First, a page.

That includes New York State Genealogy and History books, Military History – i.e. Revolutionary War, French and Indian War, Civil War; Native Americans (Indians) – i.e. Iroquois Confederacy, Six Nations, Algonquin, Mohawk Indians, Delaware Indians, Mohican, Seneca Indians, Oneida Indians, Tuscarora Indians; Dutch Colonial History, Folklore, Environment, Hiking, Nature, Railroads, Steamboats, and Town and County History books.
Hope Farm Press & Bookshop was established in 1959 in Cornwallville, Greene County, New York, by Charles Dornbusch, just before he retired from the New York City Public Library. The buildings and land were originally purchased by his family from the Hope family who had farmed it for years. Thus, it became Hope Farm Press. It was not connected with either the orphanage called Hope Farm, or Father Devine’s Hope Farm, both of which were also in the Hudson Valley.
Charles Dornbusch ran it as a walk-in and mail-order bookstore for 30 years. He specialized in military history and New York regional interest books. From his interest in the local history of New York’s Hudson Valley and Catskill Mountain region grew a catalogue of 500 books and pamphlets on New York State, and his remote Greene County Bookshop became the destination of people from all over the world. His death in 1990 left a void in the pursuit of the preservation of our heritage.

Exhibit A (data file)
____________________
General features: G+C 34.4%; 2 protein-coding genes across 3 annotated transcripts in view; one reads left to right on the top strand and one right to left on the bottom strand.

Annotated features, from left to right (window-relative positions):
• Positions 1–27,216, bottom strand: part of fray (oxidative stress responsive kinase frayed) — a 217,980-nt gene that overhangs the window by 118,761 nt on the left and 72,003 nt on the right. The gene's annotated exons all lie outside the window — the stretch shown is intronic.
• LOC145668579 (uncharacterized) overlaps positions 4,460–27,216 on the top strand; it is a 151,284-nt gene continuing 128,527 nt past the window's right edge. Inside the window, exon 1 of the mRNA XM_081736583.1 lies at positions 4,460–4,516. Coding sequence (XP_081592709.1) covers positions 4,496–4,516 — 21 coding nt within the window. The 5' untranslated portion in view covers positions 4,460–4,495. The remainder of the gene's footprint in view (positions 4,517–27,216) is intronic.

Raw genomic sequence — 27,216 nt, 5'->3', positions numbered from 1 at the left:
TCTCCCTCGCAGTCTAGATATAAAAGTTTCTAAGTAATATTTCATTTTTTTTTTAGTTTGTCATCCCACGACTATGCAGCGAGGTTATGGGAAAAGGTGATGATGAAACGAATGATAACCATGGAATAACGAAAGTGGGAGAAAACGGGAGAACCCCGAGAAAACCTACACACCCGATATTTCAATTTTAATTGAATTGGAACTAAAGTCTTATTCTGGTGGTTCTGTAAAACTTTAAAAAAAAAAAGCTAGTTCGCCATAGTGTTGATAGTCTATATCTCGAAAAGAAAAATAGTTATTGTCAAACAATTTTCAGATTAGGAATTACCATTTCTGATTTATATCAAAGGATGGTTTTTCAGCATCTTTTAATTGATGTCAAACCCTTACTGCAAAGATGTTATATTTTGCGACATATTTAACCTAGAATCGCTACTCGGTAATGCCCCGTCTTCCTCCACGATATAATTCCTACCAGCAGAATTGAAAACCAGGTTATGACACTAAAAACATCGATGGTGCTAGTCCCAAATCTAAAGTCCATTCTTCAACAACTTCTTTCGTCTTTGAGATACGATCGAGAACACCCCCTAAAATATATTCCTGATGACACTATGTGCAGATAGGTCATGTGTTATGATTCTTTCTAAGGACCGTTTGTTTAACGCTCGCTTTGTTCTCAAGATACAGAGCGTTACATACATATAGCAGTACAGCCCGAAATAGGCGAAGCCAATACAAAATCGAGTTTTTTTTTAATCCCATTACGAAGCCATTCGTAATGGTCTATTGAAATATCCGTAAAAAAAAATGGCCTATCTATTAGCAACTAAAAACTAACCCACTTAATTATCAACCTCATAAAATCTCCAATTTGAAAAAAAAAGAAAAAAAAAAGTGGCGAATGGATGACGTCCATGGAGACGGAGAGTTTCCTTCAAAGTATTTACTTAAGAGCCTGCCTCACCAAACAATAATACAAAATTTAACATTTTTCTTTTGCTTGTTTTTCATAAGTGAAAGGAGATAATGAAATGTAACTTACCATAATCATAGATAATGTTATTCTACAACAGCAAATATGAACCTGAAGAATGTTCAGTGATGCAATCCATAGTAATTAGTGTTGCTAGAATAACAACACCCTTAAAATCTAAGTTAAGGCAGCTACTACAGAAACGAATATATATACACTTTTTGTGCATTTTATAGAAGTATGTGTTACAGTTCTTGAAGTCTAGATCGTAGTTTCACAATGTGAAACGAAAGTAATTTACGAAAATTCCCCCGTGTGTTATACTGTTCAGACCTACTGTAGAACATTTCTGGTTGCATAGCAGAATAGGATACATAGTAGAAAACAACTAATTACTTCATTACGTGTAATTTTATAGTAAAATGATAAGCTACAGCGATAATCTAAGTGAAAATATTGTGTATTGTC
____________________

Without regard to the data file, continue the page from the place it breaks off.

When Mr. Dornbusch died in 1990 his heirs (Greene County Historical Society) invited Richard Frisbie to participate in a competitive bid for his business.
They sold the property separately, and Mr. Frisbie moved the contents to a building that started out as a chicken coop/garage in his hometown of Saugerties New York. While Mr. Frisbie continued to operate the book store, Booktrader, on Main Street, he ran Hope Farm as a mail-order, New York State Specialty book business.
In 1992 Mr. Frisbie sold Booktrader and opened Hope Farm Bookshop in the hastily converted garage with 300 feet of wooden shelves. His office was squeezed into the coop section with room for 2 computers and printers, and a side room with 8 pallets and 3 steel bookcases for the cases of stock he maintained.
The person Mr. Frisbie sold the Booktrader to (in 1992) called Mr. Frisbie on July 28th, 1997 and told him he was moving to California on August 20th. He asked if Mr. Frisbie wanted to buy back his old store in the Village of Saugerties. He knew Mr. Frisbie was very busy and needed more space. When it came down to either no book store in the village or Mr. Frisbie running Hope Farm out of the larger space . . . Mr. Frisbie bought it back and moved.